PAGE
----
Other injurious insects include the following: the sycamore lacebug (Corythucha ciliata), which feeds on leaves of pecan, and is common in the Eastern United States (13); the forest tent caterpillar (Malacosoma disstria) and the walnut caterpillar (Datana integerrima), which defoliate pecan trees; and the pecan carpenterworm (Cossula magnifica), found throughout the Eastern United States, whose larvae attack small twigs, bore into the pith, and soon burrow into heartwood. The pecan weevil (Curculio caryae) at times destroys most of the nut crop in the southern part of the pecan range. Heavy attacks by the obscure scale (Chrysomphalus obscurus) cause small limbs to die.

Pecan is susceptible to fire damage at all ages. Fire in the bottom lands moves rapidly along the soil surface, killing most tree reproduction and occasionally scorching the sensitive bark of older trees. Particularly hot fires may kill mature pecan trees.

Special Uses

Improved cultivars are extensively grown in the United States and abroad for commercial nut production. Pecan nuts are eaten by a number of birds, fox and gray squirrels, opossums, raccoons, and peccaries (37).

The demand for pecan wood has steadily increased in recent decades. It is used for furniture, cabinetry, panelling, pallets, and veneer. The wood has good machining properties, resembling those of true hickories (2,35).


Population Differences

Studies of variation in natural pecan stands throughout Louisiana indicated a large genetic diversity within populations. Also, there was a high degree of variation between breeding populations, indicating a close relationship (inbreeding) among trees in small stands. Genotype x environment interaction was highly significant between progeny tests of open pollinated selected trees. Heritability estimates for height growth indicated ample genetic variation to anticipate significant gains in breeding programs (1,28,29).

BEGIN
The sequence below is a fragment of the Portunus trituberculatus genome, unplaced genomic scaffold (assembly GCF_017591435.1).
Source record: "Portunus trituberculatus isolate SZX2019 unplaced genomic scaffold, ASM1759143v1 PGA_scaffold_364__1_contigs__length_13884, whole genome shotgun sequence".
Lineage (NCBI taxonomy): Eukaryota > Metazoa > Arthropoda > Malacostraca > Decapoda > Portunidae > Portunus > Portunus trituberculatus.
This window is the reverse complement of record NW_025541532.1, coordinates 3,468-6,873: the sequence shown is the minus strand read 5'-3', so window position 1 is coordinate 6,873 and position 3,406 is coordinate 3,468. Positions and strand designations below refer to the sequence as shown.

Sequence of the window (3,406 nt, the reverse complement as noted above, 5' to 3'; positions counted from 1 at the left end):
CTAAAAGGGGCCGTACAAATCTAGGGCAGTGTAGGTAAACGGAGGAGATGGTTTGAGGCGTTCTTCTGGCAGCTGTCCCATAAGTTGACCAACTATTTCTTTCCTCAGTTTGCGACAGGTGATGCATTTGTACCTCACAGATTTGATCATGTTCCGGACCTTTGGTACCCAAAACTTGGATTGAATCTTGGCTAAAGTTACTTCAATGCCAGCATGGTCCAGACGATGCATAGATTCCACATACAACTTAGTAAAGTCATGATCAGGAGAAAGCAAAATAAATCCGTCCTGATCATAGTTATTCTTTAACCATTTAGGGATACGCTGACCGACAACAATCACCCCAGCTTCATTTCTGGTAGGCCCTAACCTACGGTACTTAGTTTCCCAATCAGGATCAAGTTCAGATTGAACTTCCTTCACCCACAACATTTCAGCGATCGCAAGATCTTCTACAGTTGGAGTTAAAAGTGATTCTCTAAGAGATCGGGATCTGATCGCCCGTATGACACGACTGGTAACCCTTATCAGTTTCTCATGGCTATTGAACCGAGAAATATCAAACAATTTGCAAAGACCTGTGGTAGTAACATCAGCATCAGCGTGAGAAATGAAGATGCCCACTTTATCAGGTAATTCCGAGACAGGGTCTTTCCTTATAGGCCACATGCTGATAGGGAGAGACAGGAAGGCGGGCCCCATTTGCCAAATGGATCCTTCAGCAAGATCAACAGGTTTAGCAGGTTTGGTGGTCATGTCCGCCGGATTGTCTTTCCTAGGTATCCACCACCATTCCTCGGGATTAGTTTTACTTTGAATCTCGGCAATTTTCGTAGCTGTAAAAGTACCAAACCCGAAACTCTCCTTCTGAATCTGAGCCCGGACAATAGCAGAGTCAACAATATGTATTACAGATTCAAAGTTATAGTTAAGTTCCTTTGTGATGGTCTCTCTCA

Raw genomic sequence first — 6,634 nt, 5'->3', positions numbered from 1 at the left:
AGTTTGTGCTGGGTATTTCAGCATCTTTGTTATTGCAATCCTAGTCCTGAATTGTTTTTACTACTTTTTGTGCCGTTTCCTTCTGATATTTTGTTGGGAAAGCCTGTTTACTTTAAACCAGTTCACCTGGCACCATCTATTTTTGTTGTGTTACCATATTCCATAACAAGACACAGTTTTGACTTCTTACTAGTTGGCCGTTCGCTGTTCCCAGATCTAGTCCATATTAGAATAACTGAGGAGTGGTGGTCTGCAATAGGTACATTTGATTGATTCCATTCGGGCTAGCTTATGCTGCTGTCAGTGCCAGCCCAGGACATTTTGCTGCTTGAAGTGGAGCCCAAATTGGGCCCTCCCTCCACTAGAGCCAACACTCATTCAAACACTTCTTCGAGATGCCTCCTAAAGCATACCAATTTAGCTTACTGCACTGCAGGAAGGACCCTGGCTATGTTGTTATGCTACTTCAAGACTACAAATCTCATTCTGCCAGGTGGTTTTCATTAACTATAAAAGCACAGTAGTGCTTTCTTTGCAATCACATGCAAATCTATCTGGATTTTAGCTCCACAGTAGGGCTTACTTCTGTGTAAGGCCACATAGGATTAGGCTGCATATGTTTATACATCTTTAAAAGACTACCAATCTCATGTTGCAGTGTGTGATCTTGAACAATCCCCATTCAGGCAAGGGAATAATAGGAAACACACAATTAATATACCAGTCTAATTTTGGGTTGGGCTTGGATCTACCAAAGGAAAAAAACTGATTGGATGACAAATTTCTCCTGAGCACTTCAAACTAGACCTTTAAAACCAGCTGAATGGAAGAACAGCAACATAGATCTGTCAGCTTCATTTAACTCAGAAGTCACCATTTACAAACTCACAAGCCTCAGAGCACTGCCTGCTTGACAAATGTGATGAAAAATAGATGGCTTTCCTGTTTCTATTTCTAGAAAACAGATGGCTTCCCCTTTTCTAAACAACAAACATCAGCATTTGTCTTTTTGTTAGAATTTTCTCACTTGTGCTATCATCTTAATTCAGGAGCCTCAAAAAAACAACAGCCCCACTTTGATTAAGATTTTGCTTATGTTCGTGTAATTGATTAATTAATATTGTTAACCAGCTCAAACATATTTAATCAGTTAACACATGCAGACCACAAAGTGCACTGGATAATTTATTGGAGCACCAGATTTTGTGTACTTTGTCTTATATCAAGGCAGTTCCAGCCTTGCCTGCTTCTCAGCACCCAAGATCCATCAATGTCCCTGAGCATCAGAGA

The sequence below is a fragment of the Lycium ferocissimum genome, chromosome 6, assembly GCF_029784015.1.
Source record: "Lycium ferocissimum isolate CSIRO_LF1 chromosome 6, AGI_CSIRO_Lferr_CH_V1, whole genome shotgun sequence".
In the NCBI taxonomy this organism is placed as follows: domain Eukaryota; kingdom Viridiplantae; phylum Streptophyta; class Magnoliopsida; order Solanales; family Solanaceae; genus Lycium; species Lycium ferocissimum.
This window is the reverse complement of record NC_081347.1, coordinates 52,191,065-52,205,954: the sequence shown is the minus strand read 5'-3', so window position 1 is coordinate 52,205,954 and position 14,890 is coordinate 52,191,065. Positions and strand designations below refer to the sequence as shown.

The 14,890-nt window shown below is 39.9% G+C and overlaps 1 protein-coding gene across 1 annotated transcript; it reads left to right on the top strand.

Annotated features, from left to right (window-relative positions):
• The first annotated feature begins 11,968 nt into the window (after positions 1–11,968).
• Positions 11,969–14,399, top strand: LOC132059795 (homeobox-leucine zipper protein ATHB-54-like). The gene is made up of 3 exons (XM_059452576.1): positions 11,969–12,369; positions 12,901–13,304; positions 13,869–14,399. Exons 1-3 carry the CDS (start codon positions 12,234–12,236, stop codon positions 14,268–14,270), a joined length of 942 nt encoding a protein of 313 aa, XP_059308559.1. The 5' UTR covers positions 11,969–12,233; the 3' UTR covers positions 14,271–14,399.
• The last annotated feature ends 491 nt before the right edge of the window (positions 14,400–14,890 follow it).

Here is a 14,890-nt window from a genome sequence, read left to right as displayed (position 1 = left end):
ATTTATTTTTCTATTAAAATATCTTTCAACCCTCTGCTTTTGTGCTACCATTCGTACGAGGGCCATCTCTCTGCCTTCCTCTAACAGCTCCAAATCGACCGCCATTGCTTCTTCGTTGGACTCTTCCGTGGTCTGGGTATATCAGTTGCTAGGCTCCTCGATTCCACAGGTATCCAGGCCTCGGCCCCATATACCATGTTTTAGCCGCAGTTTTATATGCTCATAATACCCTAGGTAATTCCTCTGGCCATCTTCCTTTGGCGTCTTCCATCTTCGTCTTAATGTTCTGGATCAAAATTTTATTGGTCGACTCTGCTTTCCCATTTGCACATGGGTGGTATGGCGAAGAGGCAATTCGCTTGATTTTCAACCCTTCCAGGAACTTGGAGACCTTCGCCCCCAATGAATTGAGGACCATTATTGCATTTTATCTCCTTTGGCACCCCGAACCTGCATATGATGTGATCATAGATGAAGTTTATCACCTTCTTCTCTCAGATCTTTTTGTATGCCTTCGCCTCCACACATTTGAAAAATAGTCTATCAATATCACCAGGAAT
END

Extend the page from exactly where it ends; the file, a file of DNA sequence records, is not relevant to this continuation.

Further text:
Races and Hybrids

More than a hundred horticultural clones have been listed (37). These were selected primarily for various characteristics concerning commercial nut production. More recently several cultivars have been developed for the same purpose.

Complex hybridized natural populations are common. Natural interspecific hybridization occurs with Carya aquatica (C. x lecontei Little), C. cordiformis (C. x brownii Sarg.), C. laciniosa (C. x nussbaumeri Sarg.), C. ovata, and C. tomentosa (C. x schneckii Sarg.) (17).

Literature Cited

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  2. Adams, J. C., and B. A. Thielges. 1977. Research underway on pecan timber improvement. Louisiana Agriculture 20(2):14-15.
  3. Adams, J. C., and B. A. Thielges. 1978. Seed treatment for optimum pecan germination. Tree Planters' Notes 29(3):1213,35.
  4. Amling, H. J., and K. A. Amling. 1980. Onset, intensity and dissipation of rest in several pecan cultivars. Journal of American Society of Horticultural Science 105(4):536-540.
  5. Bond, W. E., and H. Bull. 1946. Rapid growth indicates forestry opportunities in bottomland hardwoods. Southern Lumberman 172(2154):54-62.
  6. Bonner, Frank T. 1976. Storage and stratification recommendations for pecan and shagbark hickory. Tree Planters'Notes 27(4):3-5.
  7. Bonner, F. T. 1976. Effects of gibberellin on germination of forest tree seeds with shallow dormancy. In Proceedings, Second International Symposium on Physiology of Seed Germination. IUFRO, October 20-26, 1976, Fuji, Japan. p. 21-32. Government Forest Experiment Station, Tokyo, Japan.
  8. Bonner, F. T., and L. C. Maisenhelder. 1974. Carya Nutt. Hickory. In Seeds of woody plants in the United States. p. 269-272. C. S. Schopmeyer, tech. coord. U.S. Department of Agriculture, Agriculture Handbook 450. Washington, DC.
  9. Chupp, C. 1953. A monograph on the fungus genus Cercospora. Cornell University, Ithaca, NY. 667 p.
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  35. U.S. Department of Agriculture, Forest Service. 1974. Wood handbook: wood as an engineering material. p. 1-9. U.S. Department of Agriculture, Agriculture Handbook 72.